Thursday, September 23, 2021

Play

States are poised to help resettle Afghan evacuees who fled their home country after the U.S. military exit; efforts emerge to help Native Americans gain more clean energy independence.

Play

Sen. Mitch McConnell refuses to support raising the debt ceiling; Biden administration pledges $500 million of COVID vaccine doses globally; and U.S. military says it's taking steps to combat sexual assault.

Play

A new Oklahoma museum honors tribal nations, while Iowa's history is back on the blacktop; mixed news on COVID-19 comes with a warning about unconventional drugs; and electric cars and buses are coming to rural America.

More Special Treatment for Wisconsin Politicians?

Play

Wednesday, August 26, 2015   

MADISON, Wis. - Late last week, a state Assembly committee advanced a bill that would prevent prosecutors from investigating politicians using a John Doe probe. The legislation could be taken up by the full Legislature this fall.

Opponents of the bill, including Jay Heck, executive director of Common Cause in Wisconsin, say this is a particularly bad piece of legislation.

"Pretty shocking that politicians in Madison are trying to carve our something that will benefit them but no one else," Heck said. "If you're engaged in political shenanigans, the John Doe tool will not be available to prosecutors."

Twice, Gov. Scott Walker has been the subject of a John Doe probe, which prompts some to say the bill is political payback. The Republican authors of the bill say it will lead to greater accountability in government.

"How that makes politicians more accountable is just laughable," Heck said. "If anything, this will make them able to get away with stuff that they've not been able to get away with in the past."

Republicans say political crimes still could be investigated, but not within the framework of a John Doe probe.

Heck and other clean-government advocates point out that the state's John Doe law dates back to the days when Wisconsin was a territory. The law led to uncovering one of the biggest political scandals in state history, the so-called "caucus scandal" of 2001, which resulted in criminal charges against a number of high-profile Wisconsin politicians in both parties.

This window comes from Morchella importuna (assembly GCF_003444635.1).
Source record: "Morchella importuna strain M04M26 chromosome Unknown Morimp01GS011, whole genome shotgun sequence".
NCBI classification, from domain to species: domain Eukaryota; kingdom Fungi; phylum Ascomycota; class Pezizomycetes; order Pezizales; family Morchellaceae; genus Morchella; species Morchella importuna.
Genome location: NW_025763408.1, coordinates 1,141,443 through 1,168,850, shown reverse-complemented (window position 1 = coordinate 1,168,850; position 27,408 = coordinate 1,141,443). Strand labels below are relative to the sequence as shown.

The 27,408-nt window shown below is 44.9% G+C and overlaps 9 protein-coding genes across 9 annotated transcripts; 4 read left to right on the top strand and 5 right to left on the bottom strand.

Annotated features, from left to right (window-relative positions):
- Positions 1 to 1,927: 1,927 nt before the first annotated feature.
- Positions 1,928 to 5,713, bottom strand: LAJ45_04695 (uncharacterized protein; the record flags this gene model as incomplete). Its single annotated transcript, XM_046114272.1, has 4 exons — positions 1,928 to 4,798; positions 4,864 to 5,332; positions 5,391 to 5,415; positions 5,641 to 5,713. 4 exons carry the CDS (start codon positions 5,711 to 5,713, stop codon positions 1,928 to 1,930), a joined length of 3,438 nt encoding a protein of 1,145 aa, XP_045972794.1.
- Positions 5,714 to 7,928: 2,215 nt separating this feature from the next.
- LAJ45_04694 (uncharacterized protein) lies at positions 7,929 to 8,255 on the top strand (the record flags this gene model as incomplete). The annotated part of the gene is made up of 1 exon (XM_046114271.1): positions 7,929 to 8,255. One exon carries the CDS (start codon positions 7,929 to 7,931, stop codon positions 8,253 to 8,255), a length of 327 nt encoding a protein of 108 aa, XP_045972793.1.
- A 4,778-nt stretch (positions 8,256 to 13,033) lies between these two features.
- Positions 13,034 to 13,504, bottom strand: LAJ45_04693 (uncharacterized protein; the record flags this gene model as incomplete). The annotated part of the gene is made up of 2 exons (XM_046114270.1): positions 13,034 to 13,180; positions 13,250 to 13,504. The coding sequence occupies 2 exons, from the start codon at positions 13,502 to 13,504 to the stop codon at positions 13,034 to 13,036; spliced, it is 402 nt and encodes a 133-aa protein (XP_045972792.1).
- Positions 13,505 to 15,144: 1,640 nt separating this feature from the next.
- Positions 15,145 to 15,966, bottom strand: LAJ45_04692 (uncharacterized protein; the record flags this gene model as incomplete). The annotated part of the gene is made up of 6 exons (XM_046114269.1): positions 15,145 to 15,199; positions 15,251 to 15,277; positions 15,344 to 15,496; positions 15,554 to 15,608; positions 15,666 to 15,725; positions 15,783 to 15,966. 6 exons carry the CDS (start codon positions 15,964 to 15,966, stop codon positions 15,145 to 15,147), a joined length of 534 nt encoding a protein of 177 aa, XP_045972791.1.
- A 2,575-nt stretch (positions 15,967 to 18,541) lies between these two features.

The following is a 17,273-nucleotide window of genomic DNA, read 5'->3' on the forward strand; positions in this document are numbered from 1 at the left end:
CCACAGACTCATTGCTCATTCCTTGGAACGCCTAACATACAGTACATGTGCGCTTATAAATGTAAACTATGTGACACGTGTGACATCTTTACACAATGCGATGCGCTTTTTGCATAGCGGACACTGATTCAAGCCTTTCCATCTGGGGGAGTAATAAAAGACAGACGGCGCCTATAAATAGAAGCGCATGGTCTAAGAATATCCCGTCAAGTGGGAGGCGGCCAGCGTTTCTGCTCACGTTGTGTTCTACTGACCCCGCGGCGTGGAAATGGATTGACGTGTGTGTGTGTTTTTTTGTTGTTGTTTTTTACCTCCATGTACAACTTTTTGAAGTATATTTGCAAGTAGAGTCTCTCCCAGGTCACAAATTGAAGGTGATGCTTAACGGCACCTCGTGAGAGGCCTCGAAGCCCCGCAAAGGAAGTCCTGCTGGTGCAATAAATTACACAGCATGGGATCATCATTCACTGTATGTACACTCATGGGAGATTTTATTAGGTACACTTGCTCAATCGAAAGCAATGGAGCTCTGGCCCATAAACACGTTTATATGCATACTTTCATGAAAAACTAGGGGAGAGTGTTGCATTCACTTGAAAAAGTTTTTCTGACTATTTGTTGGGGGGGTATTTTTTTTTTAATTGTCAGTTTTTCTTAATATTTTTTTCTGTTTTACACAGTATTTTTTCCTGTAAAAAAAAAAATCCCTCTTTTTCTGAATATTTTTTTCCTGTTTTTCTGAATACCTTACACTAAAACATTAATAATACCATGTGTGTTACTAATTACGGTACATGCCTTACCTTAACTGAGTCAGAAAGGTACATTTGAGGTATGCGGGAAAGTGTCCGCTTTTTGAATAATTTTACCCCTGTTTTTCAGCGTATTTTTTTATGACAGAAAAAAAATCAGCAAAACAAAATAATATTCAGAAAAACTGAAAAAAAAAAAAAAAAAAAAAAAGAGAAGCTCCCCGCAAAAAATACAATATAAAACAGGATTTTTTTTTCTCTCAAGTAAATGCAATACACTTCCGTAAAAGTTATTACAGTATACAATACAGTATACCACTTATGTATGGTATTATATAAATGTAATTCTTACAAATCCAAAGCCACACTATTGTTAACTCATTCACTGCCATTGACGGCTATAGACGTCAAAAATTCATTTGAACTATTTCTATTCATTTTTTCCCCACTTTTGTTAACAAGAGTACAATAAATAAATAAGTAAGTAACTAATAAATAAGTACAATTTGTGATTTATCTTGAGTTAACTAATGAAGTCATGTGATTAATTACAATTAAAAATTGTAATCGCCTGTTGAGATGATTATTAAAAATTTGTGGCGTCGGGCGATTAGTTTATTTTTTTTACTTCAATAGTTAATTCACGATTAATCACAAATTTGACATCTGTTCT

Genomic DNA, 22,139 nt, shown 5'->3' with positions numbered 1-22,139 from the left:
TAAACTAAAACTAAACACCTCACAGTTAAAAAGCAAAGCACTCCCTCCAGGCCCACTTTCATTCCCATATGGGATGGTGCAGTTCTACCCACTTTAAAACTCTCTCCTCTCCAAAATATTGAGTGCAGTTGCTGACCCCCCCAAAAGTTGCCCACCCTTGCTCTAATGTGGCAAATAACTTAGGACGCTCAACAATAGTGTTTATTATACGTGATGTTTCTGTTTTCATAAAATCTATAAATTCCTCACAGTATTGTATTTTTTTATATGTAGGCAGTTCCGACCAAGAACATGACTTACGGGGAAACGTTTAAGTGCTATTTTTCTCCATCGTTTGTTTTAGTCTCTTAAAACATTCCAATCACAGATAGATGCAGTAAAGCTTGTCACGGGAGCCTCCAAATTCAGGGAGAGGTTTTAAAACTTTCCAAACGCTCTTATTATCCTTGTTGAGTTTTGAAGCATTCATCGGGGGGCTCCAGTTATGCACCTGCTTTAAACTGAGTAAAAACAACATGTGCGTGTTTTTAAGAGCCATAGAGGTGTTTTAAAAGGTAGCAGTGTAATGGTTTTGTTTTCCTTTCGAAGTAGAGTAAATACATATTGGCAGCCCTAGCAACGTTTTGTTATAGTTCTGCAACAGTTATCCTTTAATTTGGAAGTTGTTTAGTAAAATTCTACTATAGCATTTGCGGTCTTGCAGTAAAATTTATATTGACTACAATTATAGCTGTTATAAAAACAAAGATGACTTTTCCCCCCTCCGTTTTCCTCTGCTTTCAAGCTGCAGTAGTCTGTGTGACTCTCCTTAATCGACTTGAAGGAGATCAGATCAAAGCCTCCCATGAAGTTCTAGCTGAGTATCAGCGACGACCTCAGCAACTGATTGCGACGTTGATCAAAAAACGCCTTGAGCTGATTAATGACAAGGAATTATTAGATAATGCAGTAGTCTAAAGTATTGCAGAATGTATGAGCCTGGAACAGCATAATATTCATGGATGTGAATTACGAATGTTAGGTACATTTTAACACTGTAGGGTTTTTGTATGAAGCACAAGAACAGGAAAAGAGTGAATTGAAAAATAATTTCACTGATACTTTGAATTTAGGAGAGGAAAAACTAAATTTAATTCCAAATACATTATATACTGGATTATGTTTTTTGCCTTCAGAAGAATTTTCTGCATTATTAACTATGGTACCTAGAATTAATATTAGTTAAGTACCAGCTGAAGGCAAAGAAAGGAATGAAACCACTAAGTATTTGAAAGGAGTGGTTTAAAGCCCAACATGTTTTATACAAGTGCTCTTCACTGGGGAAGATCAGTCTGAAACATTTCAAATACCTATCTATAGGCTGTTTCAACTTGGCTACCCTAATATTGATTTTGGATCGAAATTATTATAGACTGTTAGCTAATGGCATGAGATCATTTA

"There shouldn't be special treatment for people who are engaged in politics and are breaking the law, as opposed to people who are not engaged in politics and might be breaking the law," Heck said. "We should all be treated the same."

According to Republican supporters, the John Doe process has been abused. Heck said this bill is political payback, pointing out that the first John Doe probe involving Walker resulted in convictions of six of his associates when he was Milwaukee County executive.

"It's a little bit like saying, 'If you leave me alone, trust me, nothing bad will happen,' " Heck said, "and of course we know in politics that when people aren't being watched and there isn't transparency, that's when bad things do happen."

Details of the bill, 2015 AB 68, are online at docs.legis.wisconsin.gov.


get more stories like this via email

Political canvassing across the country dropped dramatically during the 2020 election due to concerns over COVID-19 transmission via in-person door-knocking. (Adobe Stock)

Health and Wellness

LEWISBURG, W.Va. -- Political canvassers and organizers in the state are expecting they will continue to struggle with challenges to traditional …


Environment

CHEYENNE, Wyo. -- A federal court agreed with conservationists this week, ordering winter feeding of elk on the Bridger-Teton National Forest …

Social Issues

FARGO, N.D. -- In the near future, North Dakota is poised to help resettle 49 Afghan evacuees who fled their home country after the U.S. military …


Local opposition to the proposed land swap was strong before the Idaho Department of Lands rejected the deal. (PNS/Corbeil)

Environment

MCCALL, Idaho -- After the rejection of a developer's proposed land swap near Payette Lake, a coalition of groups wants the state to do the opposite…

Health and Wellness

DENVER -- Colorado's ability to respond to COVID-19 was blunted by decades of disinvestment in critical public services, according to a new report…

Beginning in 2022, Nebraska's Department of Education will begin offering farm-to-school producer training in various regions of the state. (Adobe Stock)

Environment

GERING, Neb. -- With school back in session, many Nebraska students will be fueled by fresh beef, fruits and vegetables sourced from local farms…

Social Issues

By Abaki Beck for Yes!Media.Broadcast version by Mike Moen for Minnesota News Connection reporting for the YES! Media-Public News Service …

Environment

ANNAPOLIS, Md. - Farm bureaus and agricultural leaders of Chesapeake Bay watershed states are pushing the U.S. Department of Agriculture to fund a …

 

Phone: 303.448.9105 Toll Free: 888.891.9416 Fax: 208.247.1830 Your trusted member- and audience-supported news source since 1996 Copyright 2021